“Focused,” best sums up my impression having just met Zac Tullet, winner of the first Reigate and Banstead Business Award for Employee of the Year. Not, I hasten to add, in the sense that he would steamroller over you, but as someone you feel you could trust to know where we need to go and how to get there. “Our business,” he says, “As a freight management company, is to deliver a service that is so simple anyone can use it, and the fact that we have complete transparency in fee structure, with no hidden costs, makes us the ideal choice for startups and small companies.”
He knows the business well. In the three years he has been there he has moved from apprentice to senior executive with responsibility for sales and development of internal projects. “Bearing in mind the amount of resources people have invested in their product, they need a service that works for them,” he says, “So I’m looking at: how ‘human’ does our digital service feel?” Clearly it is something he does well; so adept with the human touch, in fact, that he recently had a client invite him to their child’s Christening. “We can,” he adds earnestly, “Answer questions clients don’t even know they need to ask.” Sometimes this leads to novel solutions. One client who wanted to buy their wedding wings from America were advised the cheapest and safest way would be to buy a return ticket to America and wear them home.
I ask him about the Award. He had just come back from a holiday in Italy when he found his name had been submitted. He appeared genuinely surprised, and not entirely comfortable with finding himself the centre of attention. A theme that comes up again when I ask him about the Awards ceremony itself, which sounds a tremendous event – perfectly pitched in a resplendent venue, with plenty to fill the stomach and a belly full of laughs. Until… his eyes widen in recollection, he hears his name and has to go on stage to receive the Award. He shakes his head in disbelief: lots of questions fired at him under the glare of lights, and then back to the safety of friends and well-wishers at the table. Judging from the way he is fielding my questions, I’m fairly sure he did admirably, but an Award like this, one suspects, is won on the basis of more business ability than courting publicity.
I asked him what happened after the Awards. In my initial email I had expressed the opinion that as I had never heard of Shippo before he won this award and now I had, I sincerely hoped he at least got a cake from the marketing department. He smiles knowingly when I ask him and agrees that they have had an increase of local business since the award. “But,” he admits, giving a small shake of the head that suggests I would not believe the scope of the truth he is about to tell me: “There is so much cake where I work.” Indeed, the more he tells me of Shippo it seems they could be strong candidates for Employer of the Year next time round. The office is based on the Holmethorpe Estate in a shared space with several other companies. It sounds a dynamic, diverse, supportive and social place to work. And it has cake.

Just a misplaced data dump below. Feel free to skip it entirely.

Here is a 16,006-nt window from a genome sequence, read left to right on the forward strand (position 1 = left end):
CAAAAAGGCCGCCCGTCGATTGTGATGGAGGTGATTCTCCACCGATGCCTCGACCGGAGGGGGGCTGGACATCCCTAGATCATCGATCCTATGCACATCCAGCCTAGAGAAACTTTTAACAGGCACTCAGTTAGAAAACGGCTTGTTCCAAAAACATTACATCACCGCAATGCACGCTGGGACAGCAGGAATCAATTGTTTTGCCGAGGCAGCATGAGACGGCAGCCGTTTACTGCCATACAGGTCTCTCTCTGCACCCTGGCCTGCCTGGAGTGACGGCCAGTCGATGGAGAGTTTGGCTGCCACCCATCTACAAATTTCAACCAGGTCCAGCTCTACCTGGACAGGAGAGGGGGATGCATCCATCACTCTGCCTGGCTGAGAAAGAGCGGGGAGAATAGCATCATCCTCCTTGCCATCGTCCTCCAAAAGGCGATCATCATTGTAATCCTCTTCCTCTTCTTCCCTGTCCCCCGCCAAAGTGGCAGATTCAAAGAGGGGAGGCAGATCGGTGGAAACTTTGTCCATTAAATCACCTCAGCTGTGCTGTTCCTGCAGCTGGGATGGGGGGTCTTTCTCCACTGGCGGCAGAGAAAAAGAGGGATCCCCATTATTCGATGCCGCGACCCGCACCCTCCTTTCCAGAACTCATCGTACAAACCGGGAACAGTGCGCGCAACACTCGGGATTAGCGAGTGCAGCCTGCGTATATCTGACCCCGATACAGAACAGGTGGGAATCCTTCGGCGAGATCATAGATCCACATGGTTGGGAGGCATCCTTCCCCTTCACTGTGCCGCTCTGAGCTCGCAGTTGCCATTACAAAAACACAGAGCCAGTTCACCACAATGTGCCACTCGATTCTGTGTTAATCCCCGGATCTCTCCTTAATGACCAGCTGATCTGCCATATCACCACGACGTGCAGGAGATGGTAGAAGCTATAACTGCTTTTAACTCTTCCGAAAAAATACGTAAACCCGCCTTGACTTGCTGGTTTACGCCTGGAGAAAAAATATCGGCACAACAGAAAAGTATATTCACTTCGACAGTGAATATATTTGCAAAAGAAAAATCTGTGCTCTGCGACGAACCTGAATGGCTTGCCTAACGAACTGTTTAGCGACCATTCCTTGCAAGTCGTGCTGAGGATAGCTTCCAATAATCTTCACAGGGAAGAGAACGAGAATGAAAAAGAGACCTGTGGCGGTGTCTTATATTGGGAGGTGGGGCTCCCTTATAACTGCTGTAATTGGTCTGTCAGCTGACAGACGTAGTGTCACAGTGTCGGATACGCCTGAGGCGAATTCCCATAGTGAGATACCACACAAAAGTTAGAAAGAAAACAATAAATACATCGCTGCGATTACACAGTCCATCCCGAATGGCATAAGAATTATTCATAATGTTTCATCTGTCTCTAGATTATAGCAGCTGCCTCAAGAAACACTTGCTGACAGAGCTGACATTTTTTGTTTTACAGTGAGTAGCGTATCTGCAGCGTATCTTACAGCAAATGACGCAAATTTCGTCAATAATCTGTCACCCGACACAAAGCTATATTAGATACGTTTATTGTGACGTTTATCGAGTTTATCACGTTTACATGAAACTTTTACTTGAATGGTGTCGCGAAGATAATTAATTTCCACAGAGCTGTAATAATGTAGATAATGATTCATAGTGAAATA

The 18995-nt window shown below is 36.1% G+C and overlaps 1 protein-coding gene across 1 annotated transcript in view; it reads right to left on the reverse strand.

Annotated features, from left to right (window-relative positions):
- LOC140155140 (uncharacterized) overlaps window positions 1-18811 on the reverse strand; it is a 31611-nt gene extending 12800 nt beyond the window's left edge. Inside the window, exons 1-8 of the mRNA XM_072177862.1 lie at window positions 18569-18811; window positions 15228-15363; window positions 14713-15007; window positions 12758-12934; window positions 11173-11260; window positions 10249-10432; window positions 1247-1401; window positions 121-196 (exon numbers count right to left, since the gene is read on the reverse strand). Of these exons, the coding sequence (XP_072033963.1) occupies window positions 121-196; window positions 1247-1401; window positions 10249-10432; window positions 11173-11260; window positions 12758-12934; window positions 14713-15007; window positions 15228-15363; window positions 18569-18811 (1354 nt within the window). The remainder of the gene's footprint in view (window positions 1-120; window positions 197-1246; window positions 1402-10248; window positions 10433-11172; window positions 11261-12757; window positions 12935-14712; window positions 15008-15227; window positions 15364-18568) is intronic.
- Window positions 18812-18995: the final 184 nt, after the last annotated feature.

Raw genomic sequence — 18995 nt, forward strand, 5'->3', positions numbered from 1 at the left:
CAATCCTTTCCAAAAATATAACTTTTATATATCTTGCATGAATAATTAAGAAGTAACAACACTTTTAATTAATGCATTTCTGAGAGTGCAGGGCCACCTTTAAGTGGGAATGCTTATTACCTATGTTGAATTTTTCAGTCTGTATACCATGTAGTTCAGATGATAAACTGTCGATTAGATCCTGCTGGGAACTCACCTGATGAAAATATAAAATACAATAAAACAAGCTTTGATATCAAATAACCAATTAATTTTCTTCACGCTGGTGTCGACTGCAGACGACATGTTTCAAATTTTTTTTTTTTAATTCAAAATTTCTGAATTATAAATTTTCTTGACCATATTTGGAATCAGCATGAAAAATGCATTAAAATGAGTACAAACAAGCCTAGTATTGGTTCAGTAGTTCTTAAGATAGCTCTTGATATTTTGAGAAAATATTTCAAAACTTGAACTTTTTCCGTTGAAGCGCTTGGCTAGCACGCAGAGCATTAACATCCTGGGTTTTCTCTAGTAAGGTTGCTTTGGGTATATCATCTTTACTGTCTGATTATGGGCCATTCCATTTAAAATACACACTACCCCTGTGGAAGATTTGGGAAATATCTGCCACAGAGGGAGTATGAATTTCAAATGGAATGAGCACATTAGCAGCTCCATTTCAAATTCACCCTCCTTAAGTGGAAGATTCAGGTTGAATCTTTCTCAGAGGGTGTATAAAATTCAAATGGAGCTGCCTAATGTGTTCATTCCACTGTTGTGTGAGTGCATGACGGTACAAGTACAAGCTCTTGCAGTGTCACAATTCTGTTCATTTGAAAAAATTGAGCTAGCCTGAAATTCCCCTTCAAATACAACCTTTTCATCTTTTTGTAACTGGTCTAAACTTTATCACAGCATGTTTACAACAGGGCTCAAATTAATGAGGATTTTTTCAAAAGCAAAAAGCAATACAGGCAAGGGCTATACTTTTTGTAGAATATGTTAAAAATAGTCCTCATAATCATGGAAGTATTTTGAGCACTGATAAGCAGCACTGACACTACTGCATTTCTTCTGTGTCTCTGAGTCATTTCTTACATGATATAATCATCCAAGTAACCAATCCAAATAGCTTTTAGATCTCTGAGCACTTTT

I ask him about his impressions of Redhill as a place to live and work and Zac was encouraged by the plans for the town, but recognised there was a lot to do still. As a Guild it is impressing the important changes and opportunities in Redhill to people like Zac that we continue to prioritise. At our last meeting we were fortunate to have several Council members and a representative from the Harlequin thrashing out some ideas. One advantage we have as a Guild over similar organisations is that we do more than business networking, we want to hear about and get involved in projects that are going to improve the town. So I thank him for his frankness which serves only as a reminder there is still much to do.
It’s a great achievement for Zac though. I asked Simon Bland who gave him the Award what made Zac the outstanding employee in the area. He pointed me to the list of what the judges were impressed by:
“The winner demonstrated:
- how they embody the organisational values
- how they provide excellent customer service
- how they support their colleagues and work as a team
- commitment to their own personal development
- a significant contribution to their workplace or outstanding progress in their role”
So reads the Winners Brochure from the evening, and what more need be said? “Well done, Zac. Very well earned.”
After all that busyness in the business, I ask him what he’ll be doing to relax. He tells me he has two Huskies and a Labrador and enjoys taking them on long walks with his partner Kate, a Primary School Teacher. It is a comfortable and we deserved scene.